Are you ready for the emergencies of the 2013/2014 school year? Do you have a thorough emergency operations plan? In our November blog series we will walk you through some key points in readiness.
Here are 3 good questions to ask in getting started:
1) Why do I need an Emergency Operations Plan (EOP)?
Having an emergency operations plan is a federal requirement. Any Title IV school is subject to the Clery Law. Can students fill out a FAFSA to receive financial aid at your school? Then Clery applies to your institution. The law requires that you have an EOP, test it annually and document your procedures for doing so. If you do not have a current EOP, have not tested it annually, have not documented and published your results correctly, you are liable for a US Department of Education and Department of Justice fine of $37,500 per violation should you be audited.
Having an emergency operations plan is a best practice for ensuring the safety of your students, faculty, staff and visitors. Tornadoes, wildfires, active shooters, earthquakes, hazmat incidents, bomb threats, flooding, protests…no campus is immune to unpredictable and open ended incidents which threaten life, health and safety. A thorough plan will prepare your team and stake holders to respond to a variety of open ended situations.
2) Do I have an EOP?
Seems ridiculous, but so often at LEC Management we are told, “Yes, our school has an EOP.” But when we offer to take a look at it, it can’t be located. Maybe you were told your predecessor put together the plan, but you have no idea where it’s stored. Be sure you can put your hands on the plan now. Nothing is worse than facing an emergency and reaching for a binder that can’t be found. Be sure to have the plan in electronic and printed format and saved somewhere externally, such as a flash drive.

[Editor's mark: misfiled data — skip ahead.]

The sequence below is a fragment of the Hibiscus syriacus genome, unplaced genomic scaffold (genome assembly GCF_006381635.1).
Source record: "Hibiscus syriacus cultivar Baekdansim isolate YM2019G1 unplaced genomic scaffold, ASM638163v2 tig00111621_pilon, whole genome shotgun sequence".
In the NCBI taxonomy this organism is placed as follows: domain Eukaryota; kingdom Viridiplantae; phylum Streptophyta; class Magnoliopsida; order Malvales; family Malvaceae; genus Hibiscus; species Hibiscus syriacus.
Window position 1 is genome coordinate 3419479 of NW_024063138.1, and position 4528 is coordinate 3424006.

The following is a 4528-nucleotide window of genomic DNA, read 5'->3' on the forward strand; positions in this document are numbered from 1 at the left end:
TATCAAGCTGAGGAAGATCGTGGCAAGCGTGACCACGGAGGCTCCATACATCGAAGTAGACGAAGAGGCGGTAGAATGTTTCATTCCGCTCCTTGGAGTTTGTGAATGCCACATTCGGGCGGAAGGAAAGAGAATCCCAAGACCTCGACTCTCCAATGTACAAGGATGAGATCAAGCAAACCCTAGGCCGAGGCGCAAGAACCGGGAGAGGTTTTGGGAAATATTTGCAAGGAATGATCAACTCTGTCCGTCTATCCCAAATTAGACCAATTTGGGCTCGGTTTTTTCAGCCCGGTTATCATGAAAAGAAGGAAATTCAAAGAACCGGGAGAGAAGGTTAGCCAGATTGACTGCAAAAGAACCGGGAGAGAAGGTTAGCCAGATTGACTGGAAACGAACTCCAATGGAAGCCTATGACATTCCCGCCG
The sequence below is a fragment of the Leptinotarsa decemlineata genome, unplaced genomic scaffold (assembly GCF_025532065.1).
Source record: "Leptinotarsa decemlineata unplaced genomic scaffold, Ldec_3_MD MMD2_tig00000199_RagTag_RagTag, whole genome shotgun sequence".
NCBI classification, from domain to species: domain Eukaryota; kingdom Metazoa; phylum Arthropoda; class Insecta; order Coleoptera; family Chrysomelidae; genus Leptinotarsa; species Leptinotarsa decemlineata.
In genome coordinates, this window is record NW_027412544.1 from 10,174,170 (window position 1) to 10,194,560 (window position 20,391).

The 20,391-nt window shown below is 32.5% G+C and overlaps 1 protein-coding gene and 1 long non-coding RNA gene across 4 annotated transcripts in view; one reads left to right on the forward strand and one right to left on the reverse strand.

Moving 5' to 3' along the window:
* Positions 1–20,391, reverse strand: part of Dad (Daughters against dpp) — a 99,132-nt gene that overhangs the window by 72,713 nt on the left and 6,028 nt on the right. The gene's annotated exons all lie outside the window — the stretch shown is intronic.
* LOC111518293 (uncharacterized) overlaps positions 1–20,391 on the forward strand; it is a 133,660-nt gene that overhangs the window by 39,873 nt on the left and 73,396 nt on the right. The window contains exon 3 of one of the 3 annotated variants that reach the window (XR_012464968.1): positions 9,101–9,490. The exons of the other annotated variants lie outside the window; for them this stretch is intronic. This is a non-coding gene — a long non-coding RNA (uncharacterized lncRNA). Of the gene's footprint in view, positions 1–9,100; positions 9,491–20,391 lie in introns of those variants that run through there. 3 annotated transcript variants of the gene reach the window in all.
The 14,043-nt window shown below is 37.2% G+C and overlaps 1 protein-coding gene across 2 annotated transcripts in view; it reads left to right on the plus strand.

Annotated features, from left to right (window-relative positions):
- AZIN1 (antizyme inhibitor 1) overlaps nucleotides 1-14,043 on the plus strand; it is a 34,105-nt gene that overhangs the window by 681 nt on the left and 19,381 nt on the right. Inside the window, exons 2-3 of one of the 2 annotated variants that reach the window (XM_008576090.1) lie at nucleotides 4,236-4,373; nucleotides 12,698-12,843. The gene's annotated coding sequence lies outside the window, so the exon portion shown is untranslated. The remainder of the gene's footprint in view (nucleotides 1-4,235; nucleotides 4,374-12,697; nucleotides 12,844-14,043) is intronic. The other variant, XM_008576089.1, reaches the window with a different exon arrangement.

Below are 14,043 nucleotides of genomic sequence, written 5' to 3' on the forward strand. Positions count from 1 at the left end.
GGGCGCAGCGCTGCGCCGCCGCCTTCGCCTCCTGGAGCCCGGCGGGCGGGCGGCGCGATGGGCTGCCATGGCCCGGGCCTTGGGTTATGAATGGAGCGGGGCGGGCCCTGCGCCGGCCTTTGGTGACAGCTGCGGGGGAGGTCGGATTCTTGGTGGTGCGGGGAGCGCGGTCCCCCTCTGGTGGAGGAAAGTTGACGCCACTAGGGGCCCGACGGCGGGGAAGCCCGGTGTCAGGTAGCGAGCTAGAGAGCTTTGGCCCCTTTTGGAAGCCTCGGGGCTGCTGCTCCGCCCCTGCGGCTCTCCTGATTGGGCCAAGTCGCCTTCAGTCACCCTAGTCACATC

3) Is my EOP current?
It is very common for a school to have an EOP, but the plan itself is out of date. Colleges and universities can be like slow moving glaciers. From semester to semester things look fairly static, but look backwards in 5 year increments and the landscape is quite different. The EOP from 2005 is most likely not sufficient to address the potential disasters of 2014. Be sure to read your plan thoroughly. Is that new performing arts center included? Is your designated Emergency Operations Center in an old conference room that is now used for storage? Maybe the plan is still relevant, but your school’s administrative structure has changed. Do you have new employees? Has everyone been trained for their role?
Also be on the lookout for practical changes and decisions that have been made, but not documented in the EOP. You are most likely adept at working through situations as they come up, but documenting those decisions so that you have established institutional policy and procedure rather than informal practice can be challenging in the midst of the daily grind. Taking time to evaluate whether your plan matches current practice and meets contemporary needs is vital.
Please join us over the next few weeks as we continue to discuss Emergency Operations Plans: What makes a good plan? How do you know if your plan will work? How to test your plan and document your procedures. Feel free to contact us at any time with specific questions, thoughts or comments. Is there a topic you would like us to address in upcoming posts? We want to hear from you!